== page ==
Lutz, you are overrating Egyptian chariotry. As I mentioned in a previous post, from the Amarna Letters we know that (i) Egyptian archers, but never Egyptian chariots, were highly respected, whereas (ii) chariots are associated with the Hurrian maryannu.

Highlights from the sources cited below:

“[B]y the 15th century BC, Pharaoh Tutmoses III had over a thousand chariots at his disposal; by 1400 BC the Great King of the Mitanni had amassed several times that number.”

“[As to] Egyptian chariots,…their use was more of a supporting role to the archers who manned them.”

“The Egyptian chariot betrayed its Asiatic origin in a number of ways, by the names of its parts which were Semitic and by its decorations which often took the form of date palm branches or animals opposing each other, both Syrian motifs.”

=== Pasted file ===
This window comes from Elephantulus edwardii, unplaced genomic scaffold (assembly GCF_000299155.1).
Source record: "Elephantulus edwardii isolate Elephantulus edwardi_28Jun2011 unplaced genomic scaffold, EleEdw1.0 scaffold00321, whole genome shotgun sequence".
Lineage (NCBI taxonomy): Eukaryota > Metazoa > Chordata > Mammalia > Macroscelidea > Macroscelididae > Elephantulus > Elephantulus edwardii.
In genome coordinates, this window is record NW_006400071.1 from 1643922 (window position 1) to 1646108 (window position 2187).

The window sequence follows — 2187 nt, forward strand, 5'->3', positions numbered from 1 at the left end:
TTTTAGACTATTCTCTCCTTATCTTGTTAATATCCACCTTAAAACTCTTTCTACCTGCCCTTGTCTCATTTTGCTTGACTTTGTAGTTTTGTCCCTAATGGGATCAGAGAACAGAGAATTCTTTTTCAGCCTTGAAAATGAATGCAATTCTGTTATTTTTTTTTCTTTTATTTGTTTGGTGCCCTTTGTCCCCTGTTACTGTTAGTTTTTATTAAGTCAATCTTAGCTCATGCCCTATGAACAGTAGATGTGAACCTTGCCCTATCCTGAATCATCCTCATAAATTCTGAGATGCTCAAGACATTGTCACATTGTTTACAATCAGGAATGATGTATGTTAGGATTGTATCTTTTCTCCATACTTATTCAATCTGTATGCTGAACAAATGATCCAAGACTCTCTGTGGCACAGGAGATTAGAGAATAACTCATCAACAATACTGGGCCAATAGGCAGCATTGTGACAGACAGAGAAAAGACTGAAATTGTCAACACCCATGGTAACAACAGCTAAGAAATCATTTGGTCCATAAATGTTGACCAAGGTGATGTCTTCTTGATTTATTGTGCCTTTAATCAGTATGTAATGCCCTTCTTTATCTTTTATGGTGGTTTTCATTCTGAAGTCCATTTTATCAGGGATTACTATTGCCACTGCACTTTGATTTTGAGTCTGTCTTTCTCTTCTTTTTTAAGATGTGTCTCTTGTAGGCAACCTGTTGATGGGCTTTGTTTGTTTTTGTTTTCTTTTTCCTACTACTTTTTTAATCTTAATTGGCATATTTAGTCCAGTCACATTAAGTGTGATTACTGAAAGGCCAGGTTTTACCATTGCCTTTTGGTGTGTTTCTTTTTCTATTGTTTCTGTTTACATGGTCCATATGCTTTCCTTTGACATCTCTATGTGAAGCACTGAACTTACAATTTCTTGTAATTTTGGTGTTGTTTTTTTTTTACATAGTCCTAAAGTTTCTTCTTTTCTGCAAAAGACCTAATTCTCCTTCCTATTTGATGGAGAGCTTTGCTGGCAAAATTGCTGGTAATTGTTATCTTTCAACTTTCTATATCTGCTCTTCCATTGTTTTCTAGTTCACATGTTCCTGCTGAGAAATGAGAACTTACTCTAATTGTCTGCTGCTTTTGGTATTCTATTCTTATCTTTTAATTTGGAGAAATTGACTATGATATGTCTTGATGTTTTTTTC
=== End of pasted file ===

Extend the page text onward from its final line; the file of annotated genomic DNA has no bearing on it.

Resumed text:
“[T]he Hittite chariot was probably superior to that of the Egyptians.”

“With a society built around a chariot warrior elite the Hurrians would for a time dominate the ancient Near East. During the Middle and Late Bronze Age much of Syria and Iraq came to be united under the rule of a Hurrian dynasty of kings known as the Mitanni.”

“Of the all the people of this era, the Hurrian people from the kingdom of Mitanni in Syria, have been identified as having had an intense devotion to horse husbandry. The Mitanni are credited with holding first horse-derbies in history. For centuries these skilled horse-folk of Syria set the standard for a new equine based military culture. … The chariot warrior elite amongst the Hurrians were known as the maryannu.”

And, of critical importance to this thread: “The title of Fieldmarshal (or Adjutant) of Chariotry is first identified with Iuias [Yuya], the father-in-law of Amenhotep III….”